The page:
Old Royal Bank building at Maple and Canboro may become a boutique hotel and retail space
Downtown Fenwick may become a feature destination if a local builder’s plans come to fruition. Mark Young, of Plumm Construction, hopes to erect a three story hotel with storefront businesses on the same footprint as the old RBC bank building. The bank closed the branch in spring 2018.
Young says he wants to contribute to the vibrancy and future of the village. He bought the building in May with the intention of transforming the corner of Maple and Canboro into an attractive commercial centre. His plans call for first-floor retail outlets, and he says he has firm interest from Vineland Estates Winery to put a café and bakery in at the location, featuring sidewalk tables under an awning. He says that Pen Financial has expressed interest in adding an ATM and possibly a part time banking outlet on the first floor. Some Fenwick residents still resent the closure of the Royal Bank at the location.
Plans for the building feature a stone façade and a central tower (reclaimed from a farm silo) that will house an elevator. Each of the two upper floors will have four “luxury” hotel rooms. When asked what would draw people to a hotel in Fenwick, Young cited the boutique Fonthill Inn, and suggested that promoting the facility as a central-but-out-of-the-way stay-over for wine tours, golf holidays, and even Niagara Falls visits would draw guests.
The project is dependent on the results of a hearing of the Town’s Committee of Adjustment on February 4. Young has applied for several minor variances that will need the approval of the committee. In effect, he will be applying for approval of the present building’s location, since the bank building is now in contravention of the Town’s 30-year-old zoning bylaws, having been built previous to their adoption. He plans on putting his hotel on the footprint of the current red brick structure.
The present zoning allows for both a hotel and the three-story structure, but there is concern about parking for eight hotel units and an enterprise such as a café. Mark Bay, who made downtown Fenwick parking an issue in his unsuccessful bid for a Ward 1 council seat in the last election, has gone on record as objecting to the project based on the parking problem. Anticipating this issue, Young commissioned a parking study that concluded the municipal lot behind the building and street parking would be adequate to meet the needs of hotel guests and clients, except for a period during busy Saturday mornings.
He is hopeful that the committee and Fenwick residents will weigh the benefits of his plan against the occasional inconvenience of unavailable parking.
Young grew up in Fenwick, attending St. Ann’s school and E. L. Crossley. He started his own construction business at the age of 18, working mainly on farm buildings. Plumm Construction now employs ten workers and is about to expand into the old Avondale store in North Pelham, where Young plans on opening a specialty hardware store for farm construction projects at the front, with his shop, offices, and storage at the rear.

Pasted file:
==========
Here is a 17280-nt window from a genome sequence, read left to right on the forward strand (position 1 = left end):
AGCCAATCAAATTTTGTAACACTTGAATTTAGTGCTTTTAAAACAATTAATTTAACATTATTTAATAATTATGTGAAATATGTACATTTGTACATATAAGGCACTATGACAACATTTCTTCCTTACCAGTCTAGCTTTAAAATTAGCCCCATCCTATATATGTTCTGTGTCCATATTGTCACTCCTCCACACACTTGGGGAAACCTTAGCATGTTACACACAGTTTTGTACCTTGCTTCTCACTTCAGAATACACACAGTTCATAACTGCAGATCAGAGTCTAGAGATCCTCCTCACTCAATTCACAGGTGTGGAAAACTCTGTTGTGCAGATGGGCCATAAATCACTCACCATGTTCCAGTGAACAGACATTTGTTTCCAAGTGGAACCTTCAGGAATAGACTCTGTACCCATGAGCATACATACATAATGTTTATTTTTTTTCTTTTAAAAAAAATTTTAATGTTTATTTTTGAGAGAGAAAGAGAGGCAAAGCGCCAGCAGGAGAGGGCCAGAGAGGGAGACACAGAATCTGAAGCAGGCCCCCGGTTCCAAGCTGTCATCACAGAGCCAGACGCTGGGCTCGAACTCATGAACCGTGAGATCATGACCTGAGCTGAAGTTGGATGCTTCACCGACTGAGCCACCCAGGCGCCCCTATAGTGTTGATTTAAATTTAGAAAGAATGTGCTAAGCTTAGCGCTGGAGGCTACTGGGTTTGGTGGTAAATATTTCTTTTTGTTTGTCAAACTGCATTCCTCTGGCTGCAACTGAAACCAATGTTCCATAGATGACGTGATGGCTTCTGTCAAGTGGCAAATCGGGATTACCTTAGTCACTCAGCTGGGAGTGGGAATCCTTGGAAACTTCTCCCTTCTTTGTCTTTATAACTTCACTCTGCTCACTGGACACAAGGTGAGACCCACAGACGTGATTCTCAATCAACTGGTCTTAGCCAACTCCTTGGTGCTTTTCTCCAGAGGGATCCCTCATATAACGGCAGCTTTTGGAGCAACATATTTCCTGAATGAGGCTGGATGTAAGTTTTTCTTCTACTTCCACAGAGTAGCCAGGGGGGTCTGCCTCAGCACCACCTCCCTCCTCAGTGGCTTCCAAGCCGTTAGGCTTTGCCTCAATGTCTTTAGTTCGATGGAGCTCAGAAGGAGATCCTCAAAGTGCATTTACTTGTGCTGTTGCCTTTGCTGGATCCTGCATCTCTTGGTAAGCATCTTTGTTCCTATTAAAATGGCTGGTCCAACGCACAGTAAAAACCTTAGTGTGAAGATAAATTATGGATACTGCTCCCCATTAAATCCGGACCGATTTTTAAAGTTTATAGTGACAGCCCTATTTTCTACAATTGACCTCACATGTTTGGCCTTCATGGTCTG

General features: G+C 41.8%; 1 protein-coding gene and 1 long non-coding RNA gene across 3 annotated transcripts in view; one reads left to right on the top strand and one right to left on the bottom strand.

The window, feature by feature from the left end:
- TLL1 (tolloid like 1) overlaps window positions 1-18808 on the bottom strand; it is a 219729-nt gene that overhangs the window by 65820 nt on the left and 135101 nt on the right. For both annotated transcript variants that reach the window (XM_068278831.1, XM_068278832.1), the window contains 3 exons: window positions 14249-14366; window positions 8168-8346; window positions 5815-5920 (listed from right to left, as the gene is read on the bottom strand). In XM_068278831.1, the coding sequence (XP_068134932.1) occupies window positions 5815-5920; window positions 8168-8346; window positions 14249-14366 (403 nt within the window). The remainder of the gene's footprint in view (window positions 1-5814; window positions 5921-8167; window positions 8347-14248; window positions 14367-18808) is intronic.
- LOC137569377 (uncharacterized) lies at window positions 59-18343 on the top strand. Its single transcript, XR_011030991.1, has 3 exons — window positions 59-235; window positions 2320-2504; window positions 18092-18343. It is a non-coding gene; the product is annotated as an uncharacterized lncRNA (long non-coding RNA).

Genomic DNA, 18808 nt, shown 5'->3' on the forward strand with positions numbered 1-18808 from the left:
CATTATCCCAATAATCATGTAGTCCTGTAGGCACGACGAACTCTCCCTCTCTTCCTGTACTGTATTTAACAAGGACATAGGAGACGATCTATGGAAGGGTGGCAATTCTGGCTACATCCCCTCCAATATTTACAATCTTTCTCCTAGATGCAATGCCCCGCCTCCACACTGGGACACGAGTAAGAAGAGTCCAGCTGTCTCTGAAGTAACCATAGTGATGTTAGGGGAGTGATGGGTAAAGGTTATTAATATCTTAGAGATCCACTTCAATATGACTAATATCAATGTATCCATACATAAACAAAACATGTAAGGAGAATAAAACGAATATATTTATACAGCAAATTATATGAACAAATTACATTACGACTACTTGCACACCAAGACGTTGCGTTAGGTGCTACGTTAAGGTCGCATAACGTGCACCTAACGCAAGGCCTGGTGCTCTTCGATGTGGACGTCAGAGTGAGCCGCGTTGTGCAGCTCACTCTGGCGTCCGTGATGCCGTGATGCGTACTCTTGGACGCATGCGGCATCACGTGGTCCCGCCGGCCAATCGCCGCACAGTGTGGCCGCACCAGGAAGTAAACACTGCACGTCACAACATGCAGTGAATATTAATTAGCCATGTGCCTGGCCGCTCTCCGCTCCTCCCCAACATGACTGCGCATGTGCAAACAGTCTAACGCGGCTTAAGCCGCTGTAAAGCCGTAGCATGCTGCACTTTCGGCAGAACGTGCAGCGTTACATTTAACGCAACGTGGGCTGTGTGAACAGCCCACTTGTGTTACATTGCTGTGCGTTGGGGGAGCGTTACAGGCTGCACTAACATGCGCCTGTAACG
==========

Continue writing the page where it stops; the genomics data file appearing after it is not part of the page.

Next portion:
“I can understand that people don’t like change,” he said, “but I hope they can see the benefits of creating a vibrant downtown.” He feels that the project as he plans it will complement the other businesses in town rather than draw customers away from them, and hopes that a beautiful building in the centre of town will inspire others to be more creative in their approach to downtown structures. He noted that both the old firehall and the old post office have been purchased and are slated for reconstruction.
Ward 1 Councillor Mike Ciolfi is keeping an open mind.
“I would like to see something done with the vacant bank,” said Ciolfi when asked for comment. “As for the plans, I have yet to receive any information from the Town planning staff. I do know that the developer has applications in for several minor variances. I have also received calls from a concerned resident about the lack of parking. I’m looking forward to the planning report.”
Ward 1’s other representative, Councillor Marianne Stewart, said that as much as some “would like to turn back time,” change is inevitable.
“The proposed renovation and enlarging of the building would be a great looking addition to ‘downtown’ Fenwick,” said Stewart.
“In the coming years we are expecting large growth in the Fenwick area and features like this only make the town more attractive. That being said, the downside is the current shortage of parking spaces. When the downtown is busy and the on- street commercial parking and the parking lot are full, patrons are parking in residential areas, causing aggravation for the residents.”
Stewart said that it was up to the Town to ensure that any new development would provide enough additional parking for both employees and patrons of the proposed commercial spaces.
“Development is great—both the commercial spaces and accommodations for travellers—but without adequate parking, people may stay away because of the aggravation of not finding nearby parking. A balance needs to be found for development and access to that development without a negative impact on the residents.”